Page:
Yes, children typically inherit their religion but it is something they can choose to change at some point in their lives if they want too. Deafness is a bit more permanent. Also, the article says the couple passed on hearing aids for the baby. They do not want this baby to hear. The baby has no choice in the matter of being deaf, but he can, I suppose, override the wishes of the couple and put on hearing aids in the future.

    You also write, “I have some problems with deaf as an identity.”

    … as well as you should, given your context. Essentially, all identity is grouped with malfunctioning human purposes of the natural sort (in this case hearing), for good or for ill if “identity” is superimposed over something like being deaf. That is a different conversation, but I applaud you for being quick and wise enough to spot it immediately. I’m not sure I know of any person of color who would go easy into the night toward which you point.

    My dad, as dyslexic as he is, refuses to call disability his identity. If he did call it that, he would have an internal meltdown! After all, who in their right mind would want to call what they fought - and continue to fight - to overcome their whole life their “identity.” You would really be saying: “I have fought - and continue to fight - my very self.”

  7. ck
    Posted November 17, 2006 at 11:24 am | Permalink

    My paper for my ethics class is actually about the concept of self and how it influenes ethical decisions. Christine Korsgaard, who is a Kantian ethicist, argues that our ethical obligations arise out of the recognition of our (and other’s humanity). We have various ’selves’ (or roles) that co-exist with that recognition of humanity, and our ethical decisions are impacted by them. The selves can be in conflict, and that’s where the interesting stuff comes in.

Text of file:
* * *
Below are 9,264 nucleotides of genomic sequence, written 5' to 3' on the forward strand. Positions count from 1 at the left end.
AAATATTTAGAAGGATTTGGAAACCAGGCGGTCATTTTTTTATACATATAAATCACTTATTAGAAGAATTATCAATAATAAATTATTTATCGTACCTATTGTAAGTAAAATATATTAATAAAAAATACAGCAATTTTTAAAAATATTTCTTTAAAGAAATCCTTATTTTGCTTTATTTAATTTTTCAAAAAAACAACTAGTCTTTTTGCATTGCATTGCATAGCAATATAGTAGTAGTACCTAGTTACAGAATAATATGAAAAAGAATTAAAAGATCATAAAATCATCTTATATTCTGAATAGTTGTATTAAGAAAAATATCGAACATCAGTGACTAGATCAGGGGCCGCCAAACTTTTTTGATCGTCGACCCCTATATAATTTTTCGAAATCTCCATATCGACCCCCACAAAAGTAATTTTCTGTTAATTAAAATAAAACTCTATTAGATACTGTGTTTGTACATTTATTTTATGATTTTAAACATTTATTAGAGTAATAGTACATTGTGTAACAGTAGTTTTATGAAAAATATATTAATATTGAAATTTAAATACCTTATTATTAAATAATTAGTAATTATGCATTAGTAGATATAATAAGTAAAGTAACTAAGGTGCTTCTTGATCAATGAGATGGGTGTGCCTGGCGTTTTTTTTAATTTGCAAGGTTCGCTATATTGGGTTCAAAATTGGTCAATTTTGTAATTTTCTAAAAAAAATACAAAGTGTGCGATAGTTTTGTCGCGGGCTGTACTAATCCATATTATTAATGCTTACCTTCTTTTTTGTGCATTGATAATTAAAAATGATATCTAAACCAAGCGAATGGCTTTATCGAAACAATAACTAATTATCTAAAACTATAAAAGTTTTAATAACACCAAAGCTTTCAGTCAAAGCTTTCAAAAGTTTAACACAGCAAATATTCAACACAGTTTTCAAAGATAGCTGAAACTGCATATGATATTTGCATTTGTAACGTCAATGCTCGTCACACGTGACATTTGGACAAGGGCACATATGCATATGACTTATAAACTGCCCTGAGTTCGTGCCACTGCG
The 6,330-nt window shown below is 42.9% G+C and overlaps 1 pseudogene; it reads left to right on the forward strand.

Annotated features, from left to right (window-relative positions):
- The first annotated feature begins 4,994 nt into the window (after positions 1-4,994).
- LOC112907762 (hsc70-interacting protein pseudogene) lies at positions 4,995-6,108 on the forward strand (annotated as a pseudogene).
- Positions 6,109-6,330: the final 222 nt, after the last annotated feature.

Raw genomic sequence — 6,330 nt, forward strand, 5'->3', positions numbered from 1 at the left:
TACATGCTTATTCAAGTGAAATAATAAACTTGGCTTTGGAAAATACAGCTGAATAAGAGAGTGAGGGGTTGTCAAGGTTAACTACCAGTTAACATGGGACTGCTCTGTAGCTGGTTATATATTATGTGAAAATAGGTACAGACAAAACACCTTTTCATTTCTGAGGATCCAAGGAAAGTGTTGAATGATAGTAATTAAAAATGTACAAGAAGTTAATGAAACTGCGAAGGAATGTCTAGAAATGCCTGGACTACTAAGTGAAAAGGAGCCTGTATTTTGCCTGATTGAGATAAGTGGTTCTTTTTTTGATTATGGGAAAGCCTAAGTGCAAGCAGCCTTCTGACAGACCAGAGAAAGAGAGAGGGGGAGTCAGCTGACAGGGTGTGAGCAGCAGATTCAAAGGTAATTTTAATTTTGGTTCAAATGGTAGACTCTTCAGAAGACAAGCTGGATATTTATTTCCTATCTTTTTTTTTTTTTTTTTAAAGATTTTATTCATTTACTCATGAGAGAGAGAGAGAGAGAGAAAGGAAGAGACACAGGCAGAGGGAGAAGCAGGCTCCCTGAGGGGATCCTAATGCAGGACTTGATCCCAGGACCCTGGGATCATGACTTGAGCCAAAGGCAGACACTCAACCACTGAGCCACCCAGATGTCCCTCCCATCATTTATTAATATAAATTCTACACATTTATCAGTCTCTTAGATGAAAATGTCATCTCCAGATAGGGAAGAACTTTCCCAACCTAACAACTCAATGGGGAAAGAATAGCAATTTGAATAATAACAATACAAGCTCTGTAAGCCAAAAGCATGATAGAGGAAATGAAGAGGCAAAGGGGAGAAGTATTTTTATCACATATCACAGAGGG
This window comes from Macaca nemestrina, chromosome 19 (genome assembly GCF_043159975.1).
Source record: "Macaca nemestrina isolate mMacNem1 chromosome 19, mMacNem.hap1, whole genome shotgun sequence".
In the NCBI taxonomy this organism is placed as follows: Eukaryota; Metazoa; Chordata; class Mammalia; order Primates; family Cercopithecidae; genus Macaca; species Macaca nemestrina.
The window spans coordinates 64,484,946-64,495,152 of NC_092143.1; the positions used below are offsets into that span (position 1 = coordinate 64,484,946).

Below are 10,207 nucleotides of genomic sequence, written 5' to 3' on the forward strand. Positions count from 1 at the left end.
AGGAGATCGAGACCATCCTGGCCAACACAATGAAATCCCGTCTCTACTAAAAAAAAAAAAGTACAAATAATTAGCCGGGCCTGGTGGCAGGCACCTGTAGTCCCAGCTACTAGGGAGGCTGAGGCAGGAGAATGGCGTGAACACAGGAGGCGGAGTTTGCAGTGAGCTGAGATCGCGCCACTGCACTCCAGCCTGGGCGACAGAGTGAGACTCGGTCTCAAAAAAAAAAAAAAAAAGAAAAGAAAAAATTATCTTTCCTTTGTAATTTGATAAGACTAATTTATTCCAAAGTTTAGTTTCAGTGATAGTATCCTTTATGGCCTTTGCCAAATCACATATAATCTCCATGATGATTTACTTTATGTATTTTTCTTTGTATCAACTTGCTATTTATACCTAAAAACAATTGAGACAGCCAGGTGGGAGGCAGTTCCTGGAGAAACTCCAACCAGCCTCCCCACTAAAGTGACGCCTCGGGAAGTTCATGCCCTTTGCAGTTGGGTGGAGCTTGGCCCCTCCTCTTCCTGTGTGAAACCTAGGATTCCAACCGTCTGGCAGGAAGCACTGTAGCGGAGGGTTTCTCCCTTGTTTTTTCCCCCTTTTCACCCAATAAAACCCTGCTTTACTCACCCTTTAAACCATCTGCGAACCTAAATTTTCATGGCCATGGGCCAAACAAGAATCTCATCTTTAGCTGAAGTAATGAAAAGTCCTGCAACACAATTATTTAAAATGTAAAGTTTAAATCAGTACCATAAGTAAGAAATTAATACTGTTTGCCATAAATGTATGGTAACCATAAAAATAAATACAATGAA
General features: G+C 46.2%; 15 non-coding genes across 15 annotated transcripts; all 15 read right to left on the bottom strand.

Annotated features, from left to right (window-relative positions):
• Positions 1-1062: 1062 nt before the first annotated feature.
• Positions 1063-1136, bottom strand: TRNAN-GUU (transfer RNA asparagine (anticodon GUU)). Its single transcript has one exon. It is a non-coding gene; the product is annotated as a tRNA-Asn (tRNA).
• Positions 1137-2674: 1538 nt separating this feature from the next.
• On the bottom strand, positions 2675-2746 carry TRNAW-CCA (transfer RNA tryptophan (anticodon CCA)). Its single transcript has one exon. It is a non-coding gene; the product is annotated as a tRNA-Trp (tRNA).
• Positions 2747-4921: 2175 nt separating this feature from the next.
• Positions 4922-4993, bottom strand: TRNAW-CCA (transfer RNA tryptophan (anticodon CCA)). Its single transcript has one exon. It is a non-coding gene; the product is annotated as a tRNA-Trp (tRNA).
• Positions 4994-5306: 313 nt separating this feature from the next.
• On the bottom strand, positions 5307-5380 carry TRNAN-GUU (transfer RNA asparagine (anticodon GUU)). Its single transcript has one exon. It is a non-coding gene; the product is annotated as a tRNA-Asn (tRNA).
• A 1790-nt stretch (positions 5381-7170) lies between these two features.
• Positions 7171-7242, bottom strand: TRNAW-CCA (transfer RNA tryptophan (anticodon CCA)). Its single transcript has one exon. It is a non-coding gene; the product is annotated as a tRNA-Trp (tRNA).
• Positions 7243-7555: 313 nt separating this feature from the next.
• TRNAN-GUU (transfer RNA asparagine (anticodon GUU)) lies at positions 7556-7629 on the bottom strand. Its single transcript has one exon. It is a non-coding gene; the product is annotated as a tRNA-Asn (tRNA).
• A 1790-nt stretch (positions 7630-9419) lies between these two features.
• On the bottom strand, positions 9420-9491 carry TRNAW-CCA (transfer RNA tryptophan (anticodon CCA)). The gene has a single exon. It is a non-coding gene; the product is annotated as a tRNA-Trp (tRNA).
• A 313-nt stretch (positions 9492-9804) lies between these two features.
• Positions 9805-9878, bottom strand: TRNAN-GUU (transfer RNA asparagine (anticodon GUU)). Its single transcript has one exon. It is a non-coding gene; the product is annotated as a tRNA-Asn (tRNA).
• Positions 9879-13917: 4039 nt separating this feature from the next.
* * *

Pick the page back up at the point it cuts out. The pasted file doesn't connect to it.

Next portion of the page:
I’ll post it when it’s done (I’m just doing reading right now). I think it has something to say about this kind of a discussion. And, from my perspective, as one who doesn’t take divine command ethics as a starting point, it provides a framework that eschews relativism, but is founded in the facts of the world, in some way.

    Good discussion, thanks. I think that religious liberals and Christians can find some ground to converse, even if we have to agree that we’ll always disagree in some ways :)

  8. Shawn
    Posted November 17, 2006 at 4:24 pm | Permalink

    Right on, ck. We will have to agree that we will always disagree on a few important issues. It should not cost us a relationship though. If so, we both missed the point.

    That said, I think members of the religious left are just about as intolerant as those on the right. So, sometimes a word or two about that has to be said too. :)